No novel captivates me more than Invisible Cities. In a collection of poetic, meditative descriptions of 55 imaginary cities, Calvino explores so many ideas and emotions, with winding streets and diverse inhabitants as the backdrop. There is a fascinating structure, with the cities organised in thematic groups, the book moving through them in a rigorous mathematical pattern. I return again and again to this little gem, each time finding more wisdom. The conceptual and structural potency of this book inspired me to create a design for it that would fully express these elements.
For the primary typeface I wanted something intricate and ornate. 'Voyage' from VJ-Type fit the aesthetic I was looking for perfectly, with a huge number of stylistic ligatures available to make the title feel specifically crafted. Much of the stories in the book are about the complex interwoven lives and crossing paths of each city's inhabitants, to reflect this I created a geometric, vaguely-architectural illustration that would weave in and out of the title and provide a motif to use throughout the book design.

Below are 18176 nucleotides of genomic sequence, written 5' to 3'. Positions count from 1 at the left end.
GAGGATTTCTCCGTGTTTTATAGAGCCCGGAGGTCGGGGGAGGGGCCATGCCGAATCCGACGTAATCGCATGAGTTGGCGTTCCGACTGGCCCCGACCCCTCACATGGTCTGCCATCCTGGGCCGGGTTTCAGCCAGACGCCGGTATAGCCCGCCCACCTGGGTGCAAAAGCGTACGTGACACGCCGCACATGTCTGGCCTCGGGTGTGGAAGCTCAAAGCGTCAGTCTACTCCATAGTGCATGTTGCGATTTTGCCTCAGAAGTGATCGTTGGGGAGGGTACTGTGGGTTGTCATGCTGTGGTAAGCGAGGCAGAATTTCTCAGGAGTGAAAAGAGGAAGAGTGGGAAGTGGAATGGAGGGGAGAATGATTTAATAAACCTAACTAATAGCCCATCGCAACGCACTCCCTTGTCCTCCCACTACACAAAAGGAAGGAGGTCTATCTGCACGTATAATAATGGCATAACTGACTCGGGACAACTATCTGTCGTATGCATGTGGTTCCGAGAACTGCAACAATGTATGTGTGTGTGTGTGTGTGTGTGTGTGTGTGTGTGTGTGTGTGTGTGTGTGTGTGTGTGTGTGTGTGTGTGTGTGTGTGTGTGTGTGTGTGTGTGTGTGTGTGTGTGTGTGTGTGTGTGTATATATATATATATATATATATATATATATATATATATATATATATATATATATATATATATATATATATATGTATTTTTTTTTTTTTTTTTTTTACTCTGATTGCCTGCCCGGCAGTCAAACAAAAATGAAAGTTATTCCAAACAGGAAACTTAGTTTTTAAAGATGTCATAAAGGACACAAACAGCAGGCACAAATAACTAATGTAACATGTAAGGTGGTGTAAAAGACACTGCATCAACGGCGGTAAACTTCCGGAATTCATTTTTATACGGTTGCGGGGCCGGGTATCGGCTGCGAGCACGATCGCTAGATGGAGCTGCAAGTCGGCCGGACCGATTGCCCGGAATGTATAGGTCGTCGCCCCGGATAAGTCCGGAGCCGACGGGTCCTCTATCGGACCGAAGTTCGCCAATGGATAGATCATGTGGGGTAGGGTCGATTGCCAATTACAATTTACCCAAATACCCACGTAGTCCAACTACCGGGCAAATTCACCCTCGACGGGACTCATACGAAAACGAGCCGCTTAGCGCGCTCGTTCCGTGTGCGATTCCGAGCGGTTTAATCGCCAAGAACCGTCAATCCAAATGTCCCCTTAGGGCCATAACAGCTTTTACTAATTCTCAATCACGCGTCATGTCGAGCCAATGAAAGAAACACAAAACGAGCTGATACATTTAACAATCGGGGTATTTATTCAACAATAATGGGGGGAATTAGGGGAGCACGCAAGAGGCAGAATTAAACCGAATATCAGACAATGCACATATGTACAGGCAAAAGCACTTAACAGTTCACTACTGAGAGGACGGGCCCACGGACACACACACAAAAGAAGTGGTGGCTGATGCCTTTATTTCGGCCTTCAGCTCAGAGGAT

As a secondary typeface I wanted something reserved and neutral so as not to clash with the intricacy of Voyage, but still with some warmth and personality, I found this in Linear Sans which is used for supporting text such as the author name on the cover.
Each of the 55 cities in the book are roughly a page long and have rich variety of imagery and themes. The layout for a city's page includes an individual 'tile' design related to it, inspired by patterned tiles used in many architectural styles.
Chapters and interludes
The rigid mathematical structuring of the chapters and themes in the book made for interesting possibilities when designing the contents page.
Each chapter is bookended by sections of dialogue between Kublai Khan and Marco Polo, discussing the cities Polo has been describing. A full page chapter number is suggestive of the towering structures throughout the book and lets the beautiful details of Voyage shine. The dialogues are an opportunity to bring in Linear Sans again to mark the speaker.